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US5189212A - Triarylethylene carboxylic acids with estrogenic activity - Google Patents

Triarylethylene carboxylic acids with estrogenic activity Download PDF

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US5189212A
US5189212A US07579398 US57939890A US5189212A US 5189212 A US5189212 A US 5189212A US 07579398 US07579398 US 07579398 US 57939890 A US57939890 A US 57939890A US 5189212 A US5189212 A US 5189212A
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    • AHUMAN NECESSITIES
    • A61MEDICAL OR VETERINARY SCIENCE; HYGIENE
    • A61KPREPARATIONS FOR MEDICAL, DENTAL, OR TOILET PURPOSES
    • A61K31/00Medicinal preparations containing organic active ingredients
    • A61K31/185Acids; Anhydrides, halides or salts thereof, e.g. sulfur acids, imidic, hydrazonic, hydroximic acids
    • A61K31/19Carboxylic acids, e.g. valproic acid
    • CCHEMISTRY; METALLURGY
    • C07ORGANIC CHEMISTRY
    • C07CACYCLIC OR CARBOCYCLIC COMPOUNDS
    • C07C59/00Compounds having carboxyl groups bound to acyclic carbon atoms and containing any of the groups OH, O—metal, —CHO, keto, ether, groups, groups, or groups
    • C07C59/40Unsaturated compounds
    • C07C59/42Unsaturated compounds containing hydroxy or O-metal groups
    • C07C59/52Unsaturated compounds containing hydroxy or O-metal groups a hydroxy or O-metal group being bound to a carbon atom of a six-membered aromatic ring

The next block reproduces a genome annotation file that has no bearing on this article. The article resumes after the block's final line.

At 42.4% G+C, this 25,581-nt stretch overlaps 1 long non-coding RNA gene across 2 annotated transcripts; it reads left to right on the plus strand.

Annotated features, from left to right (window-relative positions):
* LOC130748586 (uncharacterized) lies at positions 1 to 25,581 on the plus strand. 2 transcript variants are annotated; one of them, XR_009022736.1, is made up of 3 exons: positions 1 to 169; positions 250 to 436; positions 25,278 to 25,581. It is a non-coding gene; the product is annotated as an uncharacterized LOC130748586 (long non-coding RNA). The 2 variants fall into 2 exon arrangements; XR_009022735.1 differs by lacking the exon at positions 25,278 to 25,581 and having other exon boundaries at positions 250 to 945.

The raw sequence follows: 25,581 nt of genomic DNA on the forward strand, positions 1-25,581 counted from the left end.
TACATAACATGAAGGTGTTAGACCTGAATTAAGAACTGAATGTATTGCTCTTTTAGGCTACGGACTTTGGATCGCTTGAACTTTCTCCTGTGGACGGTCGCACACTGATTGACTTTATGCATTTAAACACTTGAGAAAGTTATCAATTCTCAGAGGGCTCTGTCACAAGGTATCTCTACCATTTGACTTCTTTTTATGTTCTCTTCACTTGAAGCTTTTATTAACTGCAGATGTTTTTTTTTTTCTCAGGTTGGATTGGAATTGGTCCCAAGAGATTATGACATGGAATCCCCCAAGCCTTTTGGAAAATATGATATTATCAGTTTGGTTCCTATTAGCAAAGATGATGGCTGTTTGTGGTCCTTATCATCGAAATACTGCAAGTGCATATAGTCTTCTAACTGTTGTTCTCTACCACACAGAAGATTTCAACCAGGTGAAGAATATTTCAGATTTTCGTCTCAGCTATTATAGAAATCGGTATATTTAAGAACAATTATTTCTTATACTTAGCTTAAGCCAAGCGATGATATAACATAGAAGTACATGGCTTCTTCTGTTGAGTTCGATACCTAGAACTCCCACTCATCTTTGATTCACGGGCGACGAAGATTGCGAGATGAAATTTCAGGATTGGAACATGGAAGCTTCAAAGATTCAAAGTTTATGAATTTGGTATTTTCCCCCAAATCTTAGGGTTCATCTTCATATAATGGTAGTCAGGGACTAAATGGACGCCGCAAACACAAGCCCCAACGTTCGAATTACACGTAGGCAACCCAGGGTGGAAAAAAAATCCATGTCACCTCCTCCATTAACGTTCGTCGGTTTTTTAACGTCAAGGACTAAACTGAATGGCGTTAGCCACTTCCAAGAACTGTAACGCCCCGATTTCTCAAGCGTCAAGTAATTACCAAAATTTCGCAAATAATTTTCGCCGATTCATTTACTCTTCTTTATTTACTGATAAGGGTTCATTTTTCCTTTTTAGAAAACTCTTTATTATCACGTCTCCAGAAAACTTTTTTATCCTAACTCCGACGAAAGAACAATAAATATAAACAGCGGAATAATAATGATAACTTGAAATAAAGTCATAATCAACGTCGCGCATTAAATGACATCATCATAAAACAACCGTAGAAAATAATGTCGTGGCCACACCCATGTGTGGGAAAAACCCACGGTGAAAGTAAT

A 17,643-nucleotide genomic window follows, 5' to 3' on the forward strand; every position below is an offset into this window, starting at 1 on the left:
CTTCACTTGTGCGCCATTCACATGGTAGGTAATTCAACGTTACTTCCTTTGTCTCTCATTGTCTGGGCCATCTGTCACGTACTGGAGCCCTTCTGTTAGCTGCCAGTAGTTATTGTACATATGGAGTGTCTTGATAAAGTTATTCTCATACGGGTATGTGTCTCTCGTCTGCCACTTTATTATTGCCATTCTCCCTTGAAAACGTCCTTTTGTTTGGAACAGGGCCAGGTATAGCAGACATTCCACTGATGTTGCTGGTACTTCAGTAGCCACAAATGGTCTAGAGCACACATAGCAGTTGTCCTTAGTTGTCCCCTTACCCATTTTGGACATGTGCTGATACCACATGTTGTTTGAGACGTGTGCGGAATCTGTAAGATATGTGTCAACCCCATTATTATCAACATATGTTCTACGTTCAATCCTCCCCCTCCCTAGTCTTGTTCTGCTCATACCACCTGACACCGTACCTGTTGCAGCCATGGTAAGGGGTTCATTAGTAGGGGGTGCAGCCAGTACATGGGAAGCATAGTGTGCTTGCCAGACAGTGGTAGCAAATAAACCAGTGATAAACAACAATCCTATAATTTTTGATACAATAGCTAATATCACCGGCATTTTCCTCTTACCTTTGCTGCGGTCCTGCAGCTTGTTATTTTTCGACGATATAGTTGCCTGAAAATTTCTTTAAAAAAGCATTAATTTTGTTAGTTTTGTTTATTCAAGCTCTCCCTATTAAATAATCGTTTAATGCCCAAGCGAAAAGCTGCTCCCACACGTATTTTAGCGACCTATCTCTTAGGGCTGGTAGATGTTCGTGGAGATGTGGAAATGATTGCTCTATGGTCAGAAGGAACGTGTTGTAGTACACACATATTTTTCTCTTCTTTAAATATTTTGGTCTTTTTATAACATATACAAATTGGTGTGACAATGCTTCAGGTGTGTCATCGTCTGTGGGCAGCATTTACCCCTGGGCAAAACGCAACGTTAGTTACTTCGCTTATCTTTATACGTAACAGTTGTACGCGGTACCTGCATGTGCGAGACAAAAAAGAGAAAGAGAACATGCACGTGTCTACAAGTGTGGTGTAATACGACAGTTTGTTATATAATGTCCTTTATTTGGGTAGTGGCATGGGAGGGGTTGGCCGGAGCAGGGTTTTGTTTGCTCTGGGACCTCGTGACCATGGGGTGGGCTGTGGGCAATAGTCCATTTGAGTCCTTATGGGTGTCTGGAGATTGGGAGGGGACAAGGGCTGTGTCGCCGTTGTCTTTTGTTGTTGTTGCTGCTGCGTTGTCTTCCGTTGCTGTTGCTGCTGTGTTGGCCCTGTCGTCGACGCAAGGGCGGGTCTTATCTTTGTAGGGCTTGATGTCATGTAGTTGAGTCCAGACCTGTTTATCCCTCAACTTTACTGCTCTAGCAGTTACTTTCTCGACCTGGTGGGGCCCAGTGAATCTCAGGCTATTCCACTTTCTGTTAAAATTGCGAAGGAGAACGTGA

• CCHEMISTRY; METALLURGY
    • C07ORGANIC CHEMISTRY
    • C07CACYCLIC OR CARBOCYCLIC COMPOUNDS
    • C07C59/00Compounds having carboxyl groups bound to acyclic carbon atoms and containing any of the groups OH, O—metal, —CHO, keto, ether, groups, groups, or groups
    • C07C59/40Unsaturated compounds
    • C07C59/58Unsaturated compounds containing ether groups, groups, groups, or groups
    • C07C59/64Unsaturated compounds containing ether groups, groups, groups, or groups containing six-membered aromatic rings
    • C07C59/66Unsaturated compounds containing ether groups, groups, groups, or groups containing six-membered aromatic rings the non-carboxylic part of the ether containing six-membered aromatic rings
    • C07C59/68Unsaturated compounds containing ether groups, groups, groups, or groups containing six-membered aromatic rings the non-carboxylic part of the ether containing six-membered aromatic rings the oxygen atom of the ether group being bound to a non-condensed six-membered aromatic ring
    • CCHEMISTRY; METALLURGY
    • C07ORGANIC CHEMISTRY
    • C07CACYCLIC OR CARBOCYCLIC COMPOUNDS
    • C07C59/00Compounds having carboxyl groups bound to acyclic carbon atoms and containing any of the groups OH, O—metal, —CHO, keto, ether, groups, groups, or groups
    • C07C59/40Unsaturated compounds
    • C07C59/58Unsaturated compounds containing ether groups, groups, groups, or groups
    • C07C59/64Unsaturated compounds containing ether groups, groups, groups, or groups containing six-membered aromatic rings
    • C07C59/66Unsaturated compounds containing ether groups, groups, groups, or groups containing six-membered aromatic rings the non-carboxylic part of the ether containing six-membered aromatic rings